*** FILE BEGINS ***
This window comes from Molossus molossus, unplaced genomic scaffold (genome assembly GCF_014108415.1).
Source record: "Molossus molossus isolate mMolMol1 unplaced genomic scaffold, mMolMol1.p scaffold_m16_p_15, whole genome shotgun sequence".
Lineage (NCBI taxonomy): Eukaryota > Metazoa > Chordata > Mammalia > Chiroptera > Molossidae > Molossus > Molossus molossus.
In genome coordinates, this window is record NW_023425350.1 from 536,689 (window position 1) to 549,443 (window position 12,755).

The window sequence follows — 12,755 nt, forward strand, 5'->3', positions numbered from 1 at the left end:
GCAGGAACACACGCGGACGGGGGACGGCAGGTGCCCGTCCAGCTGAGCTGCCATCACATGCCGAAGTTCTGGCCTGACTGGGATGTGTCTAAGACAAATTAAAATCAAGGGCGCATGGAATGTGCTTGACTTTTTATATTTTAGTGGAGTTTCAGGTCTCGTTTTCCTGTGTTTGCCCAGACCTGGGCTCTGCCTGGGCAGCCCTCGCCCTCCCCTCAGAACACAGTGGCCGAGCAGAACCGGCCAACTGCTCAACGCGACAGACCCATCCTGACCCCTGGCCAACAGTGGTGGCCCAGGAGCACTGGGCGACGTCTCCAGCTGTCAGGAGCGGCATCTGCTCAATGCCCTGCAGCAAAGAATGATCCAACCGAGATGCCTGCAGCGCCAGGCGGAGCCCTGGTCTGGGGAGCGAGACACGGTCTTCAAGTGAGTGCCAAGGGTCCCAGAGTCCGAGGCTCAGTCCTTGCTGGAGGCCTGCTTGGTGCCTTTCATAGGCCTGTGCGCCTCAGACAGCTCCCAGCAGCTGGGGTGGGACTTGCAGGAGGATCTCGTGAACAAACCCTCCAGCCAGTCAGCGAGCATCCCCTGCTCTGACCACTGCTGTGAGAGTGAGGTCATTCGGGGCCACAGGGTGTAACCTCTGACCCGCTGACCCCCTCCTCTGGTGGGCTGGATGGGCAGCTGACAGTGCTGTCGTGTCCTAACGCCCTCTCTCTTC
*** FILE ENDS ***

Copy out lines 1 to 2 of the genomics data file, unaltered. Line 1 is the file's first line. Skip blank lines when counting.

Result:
This window comes from Molossus molossus, unplaced genomic scaffold (genome assembly GCF_014108415.1).
Source record: "Molossus molossus isolate mMolMol1 unplaced genomic scaffold, mMolMol1.p scaffold_m16_p_15, whole genome shotgun sequence".